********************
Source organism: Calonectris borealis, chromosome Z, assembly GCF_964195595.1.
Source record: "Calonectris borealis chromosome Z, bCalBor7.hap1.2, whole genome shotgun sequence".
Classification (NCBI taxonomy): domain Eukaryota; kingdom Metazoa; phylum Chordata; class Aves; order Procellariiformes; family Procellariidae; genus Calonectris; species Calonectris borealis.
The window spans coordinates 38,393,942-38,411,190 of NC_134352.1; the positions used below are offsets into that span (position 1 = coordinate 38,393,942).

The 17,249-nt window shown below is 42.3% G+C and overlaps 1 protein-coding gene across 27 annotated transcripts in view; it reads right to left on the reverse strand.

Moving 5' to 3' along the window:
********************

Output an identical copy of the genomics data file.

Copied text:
Source organism: Calonectris borealis, chromosome Z, assembly GCF_964195595.1.
Source record: "Calonectris borealis chromosome Z, bCalBor7.hap1.2, whole genome shotgun sequence".
Classification (NCBI taxonomy): domain Eukaryota; kingdom Metazoa; phylum Chordata; class Aves; order Procellariiformes; family Procellariidae; genus Calonectris; species Calonectris borealis.
The window spans coordinates 38,393,942-38,411,190 of NC_134352.1; the positions used below are offsets into that span (position 1 = coordinate 38,393,942).

The 17,249-nt window shown below is 42.3% G+C and overlaps 1 protein-coding gene across 27 annotated transcripts in view; it reads right to left on the reverse strand.

Moving 5' to 3' along the window: